China's president seeks more control over religion

China’s president seeks more control over religion

China’s president seeks more control over religion

Chinese President Xi Jinping attends a press event at Beijing’s Great Hall of the People on Wednesday, Oct. 25, 2017. (Credit: Ng Han Guan/AP.)

While the Chinese government technically recognizes Catholicism as one of five religions in the country, it does not recognize many Church leaders appointed by the Vatican, driving many among the Catholic Church leadership and laity underground. Since President Xi Jinping came to power in 2012, he has sought to tighten the government's control over religious organizations.

– President Xi Jinping of China announced this week that he wants to tighten Beijing’s strict government controls on religion in the communist country.

In a speech this week during the 19th National Congress of the Communist Party of China, Xi said that religions not sufficiently conformed to Communist ideals pose a threat to the country’s government, and therefore must become more “Chinese-oriented.”

While these comments were reportedly intended particularly for Tibetan Buddhists, who have lobbied for independence from China, it could also mean a cooling of the already rocky relations between the Vatican and China.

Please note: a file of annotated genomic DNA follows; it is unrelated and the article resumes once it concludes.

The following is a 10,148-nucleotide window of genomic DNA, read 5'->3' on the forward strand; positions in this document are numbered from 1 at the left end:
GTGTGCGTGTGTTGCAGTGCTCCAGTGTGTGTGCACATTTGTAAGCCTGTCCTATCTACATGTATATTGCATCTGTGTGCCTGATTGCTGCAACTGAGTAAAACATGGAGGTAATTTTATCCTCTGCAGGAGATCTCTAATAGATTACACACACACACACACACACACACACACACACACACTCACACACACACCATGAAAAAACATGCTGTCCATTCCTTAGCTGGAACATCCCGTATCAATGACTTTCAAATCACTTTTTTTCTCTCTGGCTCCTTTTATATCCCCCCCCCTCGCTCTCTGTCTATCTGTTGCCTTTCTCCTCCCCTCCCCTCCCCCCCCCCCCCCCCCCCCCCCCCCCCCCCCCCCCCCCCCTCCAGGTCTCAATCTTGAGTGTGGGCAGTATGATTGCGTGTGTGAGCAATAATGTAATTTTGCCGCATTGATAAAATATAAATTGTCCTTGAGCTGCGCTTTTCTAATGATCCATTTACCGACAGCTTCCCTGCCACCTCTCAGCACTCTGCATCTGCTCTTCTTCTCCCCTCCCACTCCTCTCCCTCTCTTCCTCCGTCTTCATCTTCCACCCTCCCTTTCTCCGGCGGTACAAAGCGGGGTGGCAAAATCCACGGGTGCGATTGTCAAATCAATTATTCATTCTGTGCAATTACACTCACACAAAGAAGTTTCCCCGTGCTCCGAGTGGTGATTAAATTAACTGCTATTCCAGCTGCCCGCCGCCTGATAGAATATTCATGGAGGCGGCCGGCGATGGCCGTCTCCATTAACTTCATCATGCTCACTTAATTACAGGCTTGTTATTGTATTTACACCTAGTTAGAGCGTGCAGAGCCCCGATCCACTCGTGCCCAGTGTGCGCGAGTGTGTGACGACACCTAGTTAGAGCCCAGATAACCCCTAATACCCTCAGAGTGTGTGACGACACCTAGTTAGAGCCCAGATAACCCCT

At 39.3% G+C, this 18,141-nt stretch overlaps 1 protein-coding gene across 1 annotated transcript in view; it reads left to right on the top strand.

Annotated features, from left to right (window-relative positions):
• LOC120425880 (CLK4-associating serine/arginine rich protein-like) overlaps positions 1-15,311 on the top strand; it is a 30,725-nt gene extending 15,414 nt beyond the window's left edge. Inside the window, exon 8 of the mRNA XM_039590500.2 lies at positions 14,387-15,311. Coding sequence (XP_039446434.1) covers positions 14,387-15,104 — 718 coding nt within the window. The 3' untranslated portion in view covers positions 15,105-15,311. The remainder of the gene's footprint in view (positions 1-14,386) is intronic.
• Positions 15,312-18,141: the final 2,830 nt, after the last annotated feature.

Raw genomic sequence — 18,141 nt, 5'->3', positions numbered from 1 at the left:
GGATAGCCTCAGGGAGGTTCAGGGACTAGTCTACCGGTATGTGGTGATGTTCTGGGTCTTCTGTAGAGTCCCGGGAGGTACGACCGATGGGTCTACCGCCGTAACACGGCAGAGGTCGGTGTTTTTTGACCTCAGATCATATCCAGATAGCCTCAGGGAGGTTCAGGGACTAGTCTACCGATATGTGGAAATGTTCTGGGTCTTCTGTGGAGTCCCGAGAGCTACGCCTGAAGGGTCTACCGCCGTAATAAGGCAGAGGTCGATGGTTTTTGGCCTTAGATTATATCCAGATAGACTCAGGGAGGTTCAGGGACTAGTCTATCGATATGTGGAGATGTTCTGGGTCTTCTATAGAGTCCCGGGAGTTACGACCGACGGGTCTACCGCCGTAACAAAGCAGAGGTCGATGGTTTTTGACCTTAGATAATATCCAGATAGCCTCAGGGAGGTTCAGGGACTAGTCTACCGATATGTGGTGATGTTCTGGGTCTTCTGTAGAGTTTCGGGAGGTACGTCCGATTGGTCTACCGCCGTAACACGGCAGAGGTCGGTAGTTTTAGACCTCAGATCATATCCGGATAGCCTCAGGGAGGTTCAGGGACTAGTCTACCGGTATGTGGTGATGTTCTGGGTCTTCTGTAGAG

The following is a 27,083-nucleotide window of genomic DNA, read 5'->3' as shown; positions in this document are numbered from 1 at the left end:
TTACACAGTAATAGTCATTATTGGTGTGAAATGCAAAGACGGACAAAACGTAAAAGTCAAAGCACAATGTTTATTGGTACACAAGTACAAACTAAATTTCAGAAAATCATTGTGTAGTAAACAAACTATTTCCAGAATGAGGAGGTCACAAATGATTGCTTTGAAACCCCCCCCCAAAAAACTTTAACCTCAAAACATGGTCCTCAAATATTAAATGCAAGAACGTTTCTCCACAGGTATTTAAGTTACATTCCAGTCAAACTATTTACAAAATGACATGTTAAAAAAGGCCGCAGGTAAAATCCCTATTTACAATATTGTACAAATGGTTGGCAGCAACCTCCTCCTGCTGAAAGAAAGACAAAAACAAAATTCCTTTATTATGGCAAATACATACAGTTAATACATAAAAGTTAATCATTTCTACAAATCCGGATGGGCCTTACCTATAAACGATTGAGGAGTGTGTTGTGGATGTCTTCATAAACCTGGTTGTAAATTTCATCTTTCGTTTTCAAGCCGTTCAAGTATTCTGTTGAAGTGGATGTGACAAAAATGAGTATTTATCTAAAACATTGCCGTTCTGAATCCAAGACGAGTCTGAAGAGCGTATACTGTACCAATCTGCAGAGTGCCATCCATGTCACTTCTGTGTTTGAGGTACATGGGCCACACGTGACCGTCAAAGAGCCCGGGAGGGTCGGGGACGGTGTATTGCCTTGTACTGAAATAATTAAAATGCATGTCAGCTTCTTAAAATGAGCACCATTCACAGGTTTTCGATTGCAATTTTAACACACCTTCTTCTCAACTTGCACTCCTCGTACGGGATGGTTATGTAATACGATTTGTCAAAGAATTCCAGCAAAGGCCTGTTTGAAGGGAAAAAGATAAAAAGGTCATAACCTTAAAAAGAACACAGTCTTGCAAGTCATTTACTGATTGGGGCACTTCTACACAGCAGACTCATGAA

Diplomatic ties between the Church and China were all but cut in 1951, when the communist party took control over Beijing. Members of the Communist Party in China are technically not allowed to hold any religious views.

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Recently, Benedict XVI and Pope Francis have worked to re-establish diplomatic relations with the country, though it has been a slow and arduous process.

While the Chinese government technically recognizes Catholicism as one of five religions in the country, it does not recognize many Church leaders appointed by the Vatican, driving many among the Catholic Church leadership and laity underground.

The Chinese government established the Chinese Catholic Patriotic Association (PA), which is a sort of alternative ecclesiastical hierarchy officially recognized by the Chinese authorities.

When he was pope, Benedict called the PA “incompatible with Catholic doctrine,” since it recognizes both legitimately and illegitimately appointed bishops.

The Vatican and the Chinese government are in ongoing talks about the recognition and appointment of bishops. The most current proposal would allow the government to select possible episcopal candidates and send the names to the pope for approval or denial.

In May, Chinese Cardinal Joseph Zen said that the danger of this proposal is that the pope could be forced to approve a “bad bishop,” or see decisions ignored by the Chinese government.

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Currently, the Vatican sends a list of potential candidates to Beijing for approval or denial before appointing bishops. At issue is that Beijing also independently nominates bishops for leadership positions in the PA.

Zen said he hoped the Church throughout the world would “intensify their prayers” for the Church in China, which continues to be persecuted in the officially atheist country even as relations thaw.

According to a report earlier this year by U.S.-based NGO Freedom House, violent and non-violent religious persecution has seen an overall increase in China since Xi came to power in 2012.

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